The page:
It seems obvious to me that government ought not prematurely buy into a "business plan" when we mean to buy charging stations. Especially when the opportunity presents itself at no cost to the City and greater simplicity of use for consumers.

Friday, May 6, 2011

iMievs do their bit in Japan

Mitsubishi iMievs have played a roll in the petroleum deprived region around Fukushima. New York Times Wheels blog has the story. The picture tells the story.

Friday, April 29, 2011

Downtown South San Francisco electrified

Four electric vehicle charging stations were unveiled today at a new parking structure in downtown South San Francisco. The Coulomb J-plug/120V units were installed under grants to ChargePoint America (DOE and CEC money). For the time being, there is no charge for either the parking or charging for vehicles that plug in.

The opening of the new parking garage and office complex one block off Grand Avenue was a big deal. Miller Avenue was blocked off as dignitaries gathered to celebrate the
delayed opening of this large project for
this small city in the shadow of San Francisco. Hoping the parking will contribute to the revitalization of
Grand Avenue, SSF now offers a convenient spot to stop for a bit of juice just off 101. Lots of
restaurants, a Peets coffee, and many banks and shops are within a few blocks. If you've always driven past the Grand Avenue exit, pull of the highway, plug in, check it out.

One caveat to an otherwise positive report. With very limited signage, and a prime location right by the entrance, we'll have to see how long before these spots begin to be ICED.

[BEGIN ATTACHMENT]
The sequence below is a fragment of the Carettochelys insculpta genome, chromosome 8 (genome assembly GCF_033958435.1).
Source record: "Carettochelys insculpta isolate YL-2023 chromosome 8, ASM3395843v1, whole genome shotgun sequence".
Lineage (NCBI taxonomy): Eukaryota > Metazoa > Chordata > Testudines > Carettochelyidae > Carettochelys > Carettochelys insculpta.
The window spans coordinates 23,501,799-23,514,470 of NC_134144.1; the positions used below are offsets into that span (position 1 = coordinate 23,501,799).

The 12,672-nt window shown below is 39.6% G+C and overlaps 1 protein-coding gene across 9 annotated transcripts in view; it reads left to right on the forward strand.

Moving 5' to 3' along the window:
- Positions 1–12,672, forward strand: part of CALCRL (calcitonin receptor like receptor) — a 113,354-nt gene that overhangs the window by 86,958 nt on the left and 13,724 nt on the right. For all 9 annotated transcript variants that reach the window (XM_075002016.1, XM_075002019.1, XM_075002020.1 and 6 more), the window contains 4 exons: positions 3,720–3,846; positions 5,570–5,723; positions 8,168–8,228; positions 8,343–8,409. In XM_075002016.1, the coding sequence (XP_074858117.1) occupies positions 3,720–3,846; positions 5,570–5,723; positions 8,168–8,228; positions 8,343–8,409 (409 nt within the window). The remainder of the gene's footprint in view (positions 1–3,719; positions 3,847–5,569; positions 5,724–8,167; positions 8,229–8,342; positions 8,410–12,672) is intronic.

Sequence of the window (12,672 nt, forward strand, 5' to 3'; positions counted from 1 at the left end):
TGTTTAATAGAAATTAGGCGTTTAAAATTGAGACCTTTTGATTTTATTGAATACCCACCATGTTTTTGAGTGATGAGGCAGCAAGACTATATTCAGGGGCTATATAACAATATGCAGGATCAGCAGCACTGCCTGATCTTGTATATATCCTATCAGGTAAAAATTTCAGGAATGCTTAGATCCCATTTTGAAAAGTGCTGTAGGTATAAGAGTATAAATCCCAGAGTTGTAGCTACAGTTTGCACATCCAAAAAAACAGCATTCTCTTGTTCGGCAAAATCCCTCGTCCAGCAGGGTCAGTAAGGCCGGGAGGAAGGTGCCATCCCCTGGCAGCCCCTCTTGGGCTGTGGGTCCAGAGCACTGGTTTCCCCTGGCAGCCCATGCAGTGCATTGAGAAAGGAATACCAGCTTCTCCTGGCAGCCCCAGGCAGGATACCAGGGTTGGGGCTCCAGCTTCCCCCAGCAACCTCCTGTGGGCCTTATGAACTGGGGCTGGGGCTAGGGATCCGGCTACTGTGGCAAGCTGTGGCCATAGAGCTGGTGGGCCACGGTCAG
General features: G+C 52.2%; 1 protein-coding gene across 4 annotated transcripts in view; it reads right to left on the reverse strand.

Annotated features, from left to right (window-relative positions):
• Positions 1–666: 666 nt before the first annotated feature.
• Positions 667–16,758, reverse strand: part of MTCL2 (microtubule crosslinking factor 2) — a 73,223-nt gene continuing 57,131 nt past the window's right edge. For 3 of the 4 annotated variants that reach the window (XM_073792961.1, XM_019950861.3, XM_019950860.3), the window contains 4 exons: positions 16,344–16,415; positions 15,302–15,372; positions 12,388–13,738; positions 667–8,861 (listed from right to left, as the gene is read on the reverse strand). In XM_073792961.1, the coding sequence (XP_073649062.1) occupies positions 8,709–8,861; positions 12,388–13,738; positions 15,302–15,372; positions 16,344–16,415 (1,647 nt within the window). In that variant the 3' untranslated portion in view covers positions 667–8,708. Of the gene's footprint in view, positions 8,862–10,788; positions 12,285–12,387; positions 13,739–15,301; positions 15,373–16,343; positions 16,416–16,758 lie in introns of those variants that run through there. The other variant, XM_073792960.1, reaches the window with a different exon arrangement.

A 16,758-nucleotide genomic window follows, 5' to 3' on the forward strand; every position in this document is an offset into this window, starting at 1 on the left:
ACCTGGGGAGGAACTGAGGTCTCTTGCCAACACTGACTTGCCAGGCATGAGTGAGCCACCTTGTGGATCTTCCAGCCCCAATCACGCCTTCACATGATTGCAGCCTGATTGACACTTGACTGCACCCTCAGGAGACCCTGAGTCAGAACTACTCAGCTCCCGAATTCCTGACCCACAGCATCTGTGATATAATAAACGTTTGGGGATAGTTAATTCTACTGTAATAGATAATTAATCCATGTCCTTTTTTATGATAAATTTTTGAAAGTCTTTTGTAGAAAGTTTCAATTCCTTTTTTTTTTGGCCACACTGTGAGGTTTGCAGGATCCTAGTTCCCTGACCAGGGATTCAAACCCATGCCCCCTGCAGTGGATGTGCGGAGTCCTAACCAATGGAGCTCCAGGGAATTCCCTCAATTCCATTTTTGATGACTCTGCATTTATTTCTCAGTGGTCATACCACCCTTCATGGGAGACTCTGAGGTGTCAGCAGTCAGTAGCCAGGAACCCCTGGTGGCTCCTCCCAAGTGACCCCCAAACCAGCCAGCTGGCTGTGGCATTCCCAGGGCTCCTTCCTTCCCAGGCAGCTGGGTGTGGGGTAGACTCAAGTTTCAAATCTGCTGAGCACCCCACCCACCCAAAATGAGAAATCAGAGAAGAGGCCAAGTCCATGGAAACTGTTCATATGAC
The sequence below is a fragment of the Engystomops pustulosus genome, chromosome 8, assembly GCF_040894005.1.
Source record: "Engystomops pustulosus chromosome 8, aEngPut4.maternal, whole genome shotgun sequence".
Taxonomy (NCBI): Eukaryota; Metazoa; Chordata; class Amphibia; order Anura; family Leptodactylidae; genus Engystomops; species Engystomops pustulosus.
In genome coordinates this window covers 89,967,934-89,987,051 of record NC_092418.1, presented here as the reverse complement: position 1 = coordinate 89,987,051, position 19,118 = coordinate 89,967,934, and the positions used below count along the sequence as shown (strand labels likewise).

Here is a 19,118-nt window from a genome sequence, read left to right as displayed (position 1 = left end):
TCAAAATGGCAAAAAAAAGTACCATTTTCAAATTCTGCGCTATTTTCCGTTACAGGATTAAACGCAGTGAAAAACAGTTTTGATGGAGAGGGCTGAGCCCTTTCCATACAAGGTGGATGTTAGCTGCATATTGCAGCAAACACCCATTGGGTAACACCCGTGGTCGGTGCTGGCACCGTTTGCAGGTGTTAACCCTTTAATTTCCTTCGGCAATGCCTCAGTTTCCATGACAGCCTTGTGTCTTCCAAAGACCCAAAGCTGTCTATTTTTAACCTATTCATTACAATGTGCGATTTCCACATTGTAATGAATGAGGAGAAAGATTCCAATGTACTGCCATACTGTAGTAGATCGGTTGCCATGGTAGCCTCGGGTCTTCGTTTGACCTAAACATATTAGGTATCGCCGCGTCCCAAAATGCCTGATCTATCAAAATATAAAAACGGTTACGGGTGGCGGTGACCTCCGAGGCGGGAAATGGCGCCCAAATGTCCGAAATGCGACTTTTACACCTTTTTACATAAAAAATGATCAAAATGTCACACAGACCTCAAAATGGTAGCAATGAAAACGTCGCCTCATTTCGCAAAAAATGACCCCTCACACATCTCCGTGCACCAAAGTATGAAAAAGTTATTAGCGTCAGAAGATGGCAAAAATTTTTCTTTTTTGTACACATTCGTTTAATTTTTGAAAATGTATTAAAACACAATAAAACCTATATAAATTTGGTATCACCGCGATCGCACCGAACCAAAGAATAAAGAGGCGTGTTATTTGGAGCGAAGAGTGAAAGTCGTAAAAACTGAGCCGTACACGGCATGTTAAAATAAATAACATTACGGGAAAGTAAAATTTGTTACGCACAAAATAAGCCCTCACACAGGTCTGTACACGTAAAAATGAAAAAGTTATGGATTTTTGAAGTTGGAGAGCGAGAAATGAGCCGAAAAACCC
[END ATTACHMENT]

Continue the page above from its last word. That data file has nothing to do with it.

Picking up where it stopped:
Thursday, April 28, 2011

More SF Bay Area Charge Stations....some work

Once again, charge station serendipity.
I arrived a couple of days ago at the parking garage beneath One Montgomery Tower in the LEAF with Peter Van Deventer, Dutch EV guru, and a couple of professors from Holland. Jay Friedland, Plug In America Legislative Director, followed in a RAV4 EV with some more profs, who had come to learn about California's EV efforts. Lo and behold, we spy two Coulomb J-plug/120V units, one with a plug-in Prius conversion plugged in. I waved my Coulomb card only to find the unit gave us a fault and wouldn't release the J-plug. The other unit however, was in working order and I plugged the LEAF in.

As we walked away, pleased to have given this unexpected real-world demonstration of public charging to the visiting Dutch scholars, we saw a Tesla plugged in to a
random 120V outlet. Believe it or not, and we didn't, there were two plug-in cars in the lot before we even arrived!

Later I checked, and the charge stations do appear on the Coulomb/ChargePoint America maps. They are listed as "Not Available" and "Free." (This is of course a pay garage.) I suspect the map hasn't caught up to reality on the ground.